The cocktail of Meds is changed, and this time I do improve. After weeks, I leave the hospital dependent on hubby and home-help to shower, dress, toilet, prepare a cup of tea. Hubby copes as well as he can. My youngest daughter helps him and me.

With physiotherapy, I manage to learn to walk, but only around the block at first, and with a walker. One barking dog and I’m back to curling over Ito the near foetal position over the walking frame. A therapist walks with me, and she too admits that dog scares the b’jasus out of her. I graduate to walking around the block and to the corner store. One day, after turning the corner having  passed the place with the dog, I hear a screech of brakes, a squealing yelp, and silence. The dog had leapt over the fence, and been run down. Does anyone blame me for feeling … absolutely nothing for that dog. I return to the driver’s seat, and drive myself to supermarkets, parks…just for the sake of the independence.

Until another stress trigger. My son is involved in a major car crash, near fatal, at the other end of the island. He may be dead before we can get to him. But we make it, he makes it, and starts a long recovery. Hubby is with me, until his boss demands he return to work to compete end of academic year tasks. So I am on my own, crossing wide open spaces between family hostel and ward building, and worse, crossing third and fourth floor gangways from building to building, with glass balustrades. I walk the centre line, and feel the anxiety pulling me down into a crouch as I go.

Back home with a surprisingly, wonderfully recovered son, the stress takes over again. Back into the hospital for R & R. This time, knowing we would be relocating to a new city for hubby’s new position, the hospital give me a motorized hospital bed with air mattress, a bedside commode, a commode chair to get me to the shower, a tea trolley for trying to make snacks, bed pans, a leaning stool for propping as I try to work at the sink…who knows what else.

The movers shift everything in one day, setting up the hospital bed exactly in the best place possible – beside a garden view, and able to see and interact with family in the lounge, dining and kitchen.

But, the spasms become uncontrollable again. An ambulance takes me to the Rotorua hospital A&E, and when hubby tells them “it’s SPS” they don’t bat an eyelid. I’m in a four bed room, and the specialist arrives. He reads my meds list from the previous town, and asks (be prepared for asterisks) “What the f*** have they got you on this s*** for!” He tears up hubby’s list, sends a nurse straight to the pharmacy, and tells hubby to dump everything we’ve had me on up to now.

New meds, new understanding, new attitude from nursing staff. I leave the hospital with a supply of Fortisip – my spasms had made it impossible to eat solid food. Even the sight of a drinking straw coming at me would make me jerk backwards, and I’d be feeding the pillow or wall. My weight on final release was six and a half stone.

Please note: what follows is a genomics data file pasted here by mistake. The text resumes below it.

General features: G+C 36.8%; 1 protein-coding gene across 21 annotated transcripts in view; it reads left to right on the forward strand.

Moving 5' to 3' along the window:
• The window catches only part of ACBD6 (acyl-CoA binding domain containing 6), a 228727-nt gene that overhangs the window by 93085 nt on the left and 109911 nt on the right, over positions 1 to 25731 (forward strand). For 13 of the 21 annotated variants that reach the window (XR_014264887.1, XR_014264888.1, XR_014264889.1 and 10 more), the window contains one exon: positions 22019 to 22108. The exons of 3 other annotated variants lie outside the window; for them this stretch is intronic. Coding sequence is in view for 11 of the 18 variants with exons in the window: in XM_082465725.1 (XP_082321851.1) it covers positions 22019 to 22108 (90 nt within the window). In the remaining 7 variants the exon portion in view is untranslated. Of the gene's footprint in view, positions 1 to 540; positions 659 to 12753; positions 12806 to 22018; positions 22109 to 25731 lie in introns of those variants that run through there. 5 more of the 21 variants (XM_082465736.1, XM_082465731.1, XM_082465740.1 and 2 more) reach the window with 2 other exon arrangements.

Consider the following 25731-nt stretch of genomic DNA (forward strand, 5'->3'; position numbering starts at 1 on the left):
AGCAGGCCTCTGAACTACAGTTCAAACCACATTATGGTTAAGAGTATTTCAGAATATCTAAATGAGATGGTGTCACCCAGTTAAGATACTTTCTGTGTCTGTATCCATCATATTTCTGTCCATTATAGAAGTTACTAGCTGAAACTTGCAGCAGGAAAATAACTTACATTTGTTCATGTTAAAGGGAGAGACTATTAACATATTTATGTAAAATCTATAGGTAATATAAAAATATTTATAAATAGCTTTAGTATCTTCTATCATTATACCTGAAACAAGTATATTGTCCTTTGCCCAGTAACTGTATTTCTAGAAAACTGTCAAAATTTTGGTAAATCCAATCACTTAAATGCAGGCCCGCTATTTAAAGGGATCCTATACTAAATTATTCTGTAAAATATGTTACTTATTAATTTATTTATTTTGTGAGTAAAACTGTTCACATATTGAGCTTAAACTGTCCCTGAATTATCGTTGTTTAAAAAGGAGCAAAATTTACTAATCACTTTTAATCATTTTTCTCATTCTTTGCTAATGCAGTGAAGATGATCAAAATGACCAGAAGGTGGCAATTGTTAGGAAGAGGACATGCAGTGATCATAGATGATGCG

Since then, I have recovered weight (more than I really wanted), am able to walk distances, catch buses, and work at a desk job I created for myself. I do get pains in the back, tremors in legs when in bed, moments of dizziness if I forget my limitations and try to boogie, cramps in my calf muscles or toes.

But I have been so lucky compared to so many more SPSers. Yet, there are not “so many” more. There are so few of us, that one sufferer was able to place all FaceBook SPS group members onto a Google map. Thus I learned of someone living in a nearby city.


Researchers need funding to learn more about causes, positive identification, effective medication combinations, therapies and support funding.

We suffer. The range of manifestations of SPS is broad, and SPS accompanies or brings with it other syndromes, diseases and problems. There is no single cure or treatment. Medications alone helped me, and I helped myself with meditation and Tai Ch’i. Other SPSers face regular transfusions, stem cell transplants, or high and increasing dosages of medications without full release from their debilitating pain.

Our families suffer – some families split because of the strain of caring for a partner who is fine one day and gibbering, screaming, writhing in pain the next. Our children suffer – many miss out on sitting on a parent’s lap to read a story, or to tell a secret…or to have a moment of hugs. My elder daughter could only freeze in panic and withdraw without helping if I was in a spasm needing help.

Our friends suffer – what do they do if an SPSer goes down in front of them? What can they say? How can they understand the ups and downs from day to day? My friends see me at my current state and I know they have forgotten how only five years ago I was bed- and wheelchair-bound.

I am writing this at 9:00 pm on Saturday 28th in New Zealand time. Please publish, for the sake of this disease so rare you didn’t even have it in your list!


This was originally written for Rare Diseases Day, in an Internet text box which was so small I couldn’t read back to correct errors. Until it was published at http://www.rarediseaseday.org/stories/5193 I had no idea how fatigue had affected my typing skills! Hence this corrected version, at last readable.

Please also realize that some details may be not in the correct time order. Brain outages can do that–foul up one’s memory. Thank you

3 thoughts on “Rare Disease Day – 28February 

  1. Thank you for sharing,making me remember your giggle, your laugh,your bright shining eyes and your determination! Give your dear hubby a well-deserved cuddle .

  2. Wow, I can’t begin to put to words how I feel reading this. It is unimaginable what you went through and are facing. Your courage and spirit to even write about it is admirable. Thanks for sharing.